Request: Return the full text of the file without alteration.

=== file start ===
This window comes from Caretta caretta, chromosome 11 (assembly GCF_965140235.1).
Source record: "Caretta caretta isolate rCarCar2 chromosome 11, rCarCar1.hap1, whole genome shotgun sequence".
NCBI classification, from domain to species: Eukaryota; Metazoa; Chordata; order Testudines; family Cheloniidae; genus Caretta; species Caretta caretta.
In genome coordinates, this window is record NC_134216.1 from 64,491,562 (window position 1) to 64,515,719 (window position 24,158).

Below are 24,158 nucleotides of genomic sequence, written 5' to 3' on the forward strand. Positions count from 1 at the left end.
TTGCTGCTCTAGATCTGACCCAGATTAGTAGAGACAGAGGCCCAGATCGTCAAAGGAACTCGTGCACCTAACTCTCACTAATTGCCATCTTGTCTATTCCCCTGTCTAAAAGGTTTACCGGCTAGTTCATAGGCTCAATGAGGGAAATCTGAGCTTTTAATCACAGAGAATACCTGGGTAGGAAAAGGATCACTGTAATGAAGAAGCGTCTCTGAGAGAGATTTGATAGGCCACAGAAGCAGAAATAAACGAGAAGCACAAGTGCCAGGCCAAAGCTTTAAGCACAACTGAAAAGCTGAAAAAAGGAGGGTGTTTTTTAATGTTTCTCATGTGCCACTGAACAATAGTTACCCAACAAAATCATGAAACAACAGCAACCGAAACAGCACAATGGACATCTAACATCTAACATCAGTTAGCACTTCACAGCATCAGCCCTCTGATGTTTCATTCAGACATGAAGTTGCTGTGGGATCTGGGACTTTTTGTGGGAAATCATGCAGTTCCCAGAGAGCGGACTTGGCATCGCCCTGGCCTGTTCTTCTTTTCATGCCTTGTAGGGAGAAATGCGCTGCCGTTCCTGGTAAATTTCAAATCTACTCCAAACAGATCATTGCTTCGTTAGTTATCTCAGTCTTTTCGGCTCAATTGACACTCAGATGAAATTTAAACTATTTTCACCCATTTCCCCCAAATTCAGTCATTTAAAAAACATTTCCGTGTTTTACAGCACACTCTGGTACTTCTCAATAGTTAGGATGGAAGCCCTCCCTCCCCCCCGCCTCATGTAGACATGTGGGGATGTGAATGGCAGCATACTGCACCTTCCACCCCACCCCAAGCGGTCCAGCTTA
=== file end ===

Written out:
This window comes from Caretta caretta, chromosome 11 (assembly GCF_965140235.1).
Source record: "Caretta caretta isolate rCarCar2 chromosome 11, rCarCar1.hap1, whole genome shotgun sequence".
NCBI classification, from domain to species: Eukaryota; Metazoa; Chordata; order Testudines; family Cheloniidae; genus Caretta; species Caretta caretta.
In genome coordinates, this window is record NC_134216.1 from 64,491,562 (window position 1) to 64,515,719 (window position 24,158).

Below are 24,158 nucleotides of genomic sequence, written 5' to 3' on the forward strand. Positions count from 1 at the left end.
TTGCTGCTCTAGATCTGACCCAGATTAGTAGAGACAGAGGCCCAGATCGTCAAAGGAACTCGTGCACCTAACTCTCACTAATTGCCATCTTGTCTATTCCCCTGTCTAAAAGGTTTACCGGCTAGTTCATAGGCTCAATGAGGGAAATCTGAGCTTTTAATCACAGAGAATACCTGGGTAGGAAAAGGATCACTGTAATGAAGAAGCGTCTCTGAGAGAGATTTGATAGGCCACAGAAGCAGAAATAAACGAGAAGCACAAGTGCCAGGCCAAAGCTTTAAGCACAACTGAAAAGCTGAAAAAAGGAGGGTGTTTTTTAATGTTTCTCATGTGCCACTGAACAATAGTTACCCAACAAAATCATGAAACAACAGCAACCGAAACAGCACAATGGACATCTAACATCTAACATCAGTTAGCACTTCACAGCATCAGCCCTCTGATGTTTCATTCAGACATGAAGTTGCTGTGGGATCTGGGACTTTTTGTGGGAAATCATGCAGTTCCCAGAGAGCGGACTTGGCATCGCCCTGGCCTGTTCTTCTTTTCATGCCTTGTAGGGAGAAATGCGCTGCCGTTCCTGGTAAATTTCAAATCTACTCCAAACAGATCATTGCTTCGTTAGTTATCTCAGTCTTTTCGGCTCAATTGACACTCAGATGAAATTTAAACTATTTTCACCCATTTCCCCCAAATTCAGTCATTTAAAAAACATTTCCGTGTTTTACAGCACACTCTGGTACTTCTCAATAGTTAGGATGGAAGCCCTCCCTCCCCCCCGCCTCATGTAGACATGTGGGGATGTGAATGGCAGCATACTGCACCTTCCACCCCACCCCAAGCGGTCCAGCTTA